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Csa Regional Conference - Dc Metro

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CSA/USA Celiac Sprue Chapter #100

DC Metro Regional Conference & Dinner

March 27th 12:00pm - 8:30pm

Sheraton Premiere at Tysons Corner

8661 Leesburg Pike, Vienna, VA

Meeting Flyer can be downloaded at:

Keynote Speakers:


Peter H.R. Green, M.D.

Director of the Celiac Disease Center at Columbia University

Professor of Clinical Medicine at Columbia University, College of Physicians and Surgeons

"Mortality rates among adult Celiacs is about two to three times that of the general

population. In the first portion of Dr. Green's lectures, he will be discussing Celiac Disease's

relationship to mortality rates, it's autoimmune connection, fertility complications, and

related neurologic problems."


Margaret Gill, M.D.

Mayo Clinic and Foundation Rochester, Minnesota Department of Family Medicine

"Dr. Gill lectures on her personal experiences as a Celiac and how to master the diet

--and follow it. She also provides medical guidelines for your health care provider on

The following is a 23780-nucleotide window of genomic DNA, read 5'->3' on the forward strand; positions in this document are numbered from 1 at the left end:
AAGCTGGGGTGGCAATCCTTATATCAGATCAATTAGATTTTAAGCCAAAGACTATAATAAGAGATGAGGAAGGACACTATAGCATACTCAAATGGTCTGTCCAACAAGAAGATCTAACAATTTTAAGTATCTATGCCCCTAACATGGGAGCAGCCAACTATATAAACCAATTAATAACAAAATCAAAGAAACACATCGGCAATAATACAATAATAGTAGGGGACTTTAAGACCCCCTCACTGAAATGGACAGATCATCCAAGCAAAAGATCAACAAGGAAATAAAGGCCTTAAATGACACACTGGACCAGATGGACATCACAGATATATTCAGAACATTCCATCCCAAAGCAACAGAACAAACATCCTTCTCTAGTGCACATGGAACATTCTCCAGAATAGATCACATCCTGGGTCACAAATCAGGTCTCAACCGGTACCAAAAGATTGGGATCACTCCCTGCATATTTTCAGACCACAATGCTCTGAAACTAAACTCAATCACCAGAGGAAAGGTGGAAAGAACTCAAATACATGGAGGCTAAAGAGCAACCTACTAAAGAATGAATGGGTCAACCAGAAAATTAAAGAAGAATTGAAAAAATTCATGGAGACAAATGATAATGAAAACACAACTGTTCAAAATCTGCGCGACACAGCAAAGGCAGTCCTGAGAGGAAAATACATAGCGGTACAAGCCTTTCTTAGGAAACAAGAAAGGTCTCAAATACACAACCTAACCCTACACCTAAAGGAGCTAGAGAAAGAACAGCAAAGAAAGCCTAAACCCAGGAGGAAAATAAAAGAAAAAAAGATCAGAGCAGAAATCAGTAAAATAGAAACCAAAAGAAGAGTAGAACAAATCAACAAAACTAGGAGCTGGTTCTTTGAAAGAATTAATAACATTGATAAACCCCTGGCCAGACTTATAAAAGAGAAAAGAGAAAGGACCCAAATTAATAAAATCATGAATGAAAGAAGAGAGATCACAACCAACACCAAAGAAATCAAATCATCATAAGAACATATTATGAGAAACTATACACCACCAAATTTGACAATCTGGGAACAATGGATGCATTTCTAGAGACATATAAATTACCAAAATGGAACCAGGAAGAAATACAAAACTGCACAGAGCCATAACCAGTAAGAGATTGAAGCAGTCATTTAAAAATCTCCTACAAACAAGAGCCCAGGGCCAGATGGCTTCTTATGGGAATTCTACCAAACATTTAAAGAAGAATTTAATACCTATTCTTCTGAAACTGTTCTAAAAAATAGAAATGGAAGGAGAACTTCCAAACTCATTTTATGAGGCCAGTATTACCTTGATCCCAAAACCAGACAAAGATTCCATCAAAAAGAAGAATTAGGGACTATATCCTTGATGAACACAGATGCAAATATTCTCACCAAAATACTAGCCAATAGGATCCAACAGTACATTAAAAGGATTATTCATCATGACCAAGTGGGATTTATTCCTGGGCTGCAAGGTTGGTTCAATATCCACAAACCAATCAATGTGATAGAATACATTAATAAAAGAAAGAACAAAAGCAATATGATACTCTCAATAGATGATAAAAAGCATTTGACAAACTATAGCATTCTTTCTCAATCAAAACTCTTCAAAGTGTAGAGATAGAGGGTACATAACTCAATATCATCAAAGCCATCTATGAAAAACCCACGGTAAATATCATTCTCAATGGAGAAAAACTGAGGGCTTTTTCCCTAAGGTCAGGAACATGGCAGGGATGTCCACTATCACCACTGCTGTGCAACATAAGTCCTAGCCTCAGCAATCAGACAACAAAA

monitoring your health and also discusses other preventative issues such as Cancer

screening guidelines (Breast, Colon, Cervical, Prostate, Lung and Ovarian), Osteoporosis

and Immunizations."


Anne Roland Lee, MSEd, RD, Nutritionist, Celiac Disease Center Columbia University, New York

"Anne's research recently published in the American Journal Of Dietetics on the

"Effects of the Gluten-Free Diet on the Quality of Life of Individuals with Celiac Disease"

and her Nutritional Assessment Tools developed for dietitians to use while counseling patients

with celiac disease, provides for an insightful lecture on nutritional concerns with an emphasizes

on the nutrient benefits of the variety of grains available at the marketplace.


Explore delicious, wonderful naturally gluten-free foods this spring without shopping by mail